The app wasn’t finished as I wrote this review, and key features simply weren’t yet implemented, such as ability to create a Wi-Fi network to share an Internet connection, or Bluetooth functionality. Connecting via Wi-Fi on our Mac shows an 2.4GHz 802.11n connection running at 65Mbps. No matter how many times we connected this speed remained constant. In my tests I needed to be in the same room as the DoBox to be able to connect too.
Talking of Macs, there is no app for Mac or Windows but to share files you connect to the DoBox via a standard SMB share – the DoBox appears in the left of the Finder window under the Shared heading, and you connect as Guest. Alas, in our tests this just didn’t work – and here we are reminded our review unit was an engineering sample, so oddities like this are to be expected. However, using the age-old technique of clicking Go > Connect to Server, and specifying the DoBox’s IP address (192.168.8.1) we were able to connect with no problems and up/download files. File transfer speeds for larger files are not fast, but for smaller files like images or documents transfer is almost instant.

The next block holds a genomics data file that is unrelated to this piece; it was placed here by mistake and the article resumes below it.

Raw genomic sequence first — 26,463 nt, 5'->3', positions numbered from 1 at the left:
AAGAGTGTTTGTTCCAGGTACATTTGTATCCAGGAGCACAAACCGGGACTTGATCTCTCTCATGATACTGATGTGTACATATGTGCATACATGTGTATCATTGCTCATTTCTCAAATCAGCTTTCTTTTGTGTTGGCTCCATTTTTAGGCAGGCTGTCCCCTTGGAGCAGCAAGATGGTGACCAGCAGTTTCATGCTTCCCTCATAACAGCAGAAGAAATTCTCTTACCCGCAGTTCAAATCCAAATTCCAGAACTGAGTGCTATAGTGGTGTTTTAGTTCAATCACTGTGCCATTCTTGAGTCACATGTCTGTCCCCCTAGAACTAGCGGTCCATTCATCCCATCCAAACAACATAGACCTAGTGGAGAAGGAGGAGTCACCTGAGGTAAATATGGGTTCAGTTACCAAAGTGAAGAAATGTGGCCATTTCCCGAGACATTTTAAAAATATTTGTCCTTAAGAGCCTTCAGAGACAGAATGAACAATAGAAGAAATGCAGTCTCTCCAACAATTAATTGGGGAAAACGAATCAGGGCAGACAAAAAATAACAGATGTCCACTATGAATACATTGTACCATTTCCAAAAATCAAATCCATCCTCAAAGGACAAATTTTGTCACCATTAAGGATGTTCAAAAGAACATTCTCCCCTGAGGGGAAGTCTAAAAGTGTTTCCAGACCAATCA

Connecting to the DoBox via the USB-C cable from our 2015 MacBook Pro didn’t appear to let us connect to the DoBox as a mass storage device (that is, in the same way a USB stick connects). This seems a missed opportunity.
Usefully if you have a Mac with USB-C ports, if you attach the DoBox via USB-C and then turn off the DoBox, it turns into a USB hub allowing you to attach older devices to the USB-A port in order to connect them to your Mac.
Video playback on TV
One of the DoBox’s tricks is to allow video playback on a TV or monitor via HDMI. A business person might use this feature to show presentations, for example, without needing to take-up storage space on his/her iPad. Once the TV or monitor is attached, playback is controlled via the app on your iPhone or iPad.
Weirdly, although the video output to a domestic Samsung TV worked fine in our tests, audio output was routed to the headphone jack. There’s presently no way to change this in the app. Not only that but the audio output was very loud, and again the app offered to way to adjust the volume. We’re not sure why the audio isn’t just sent over HDMI, which seems the most sensible solution.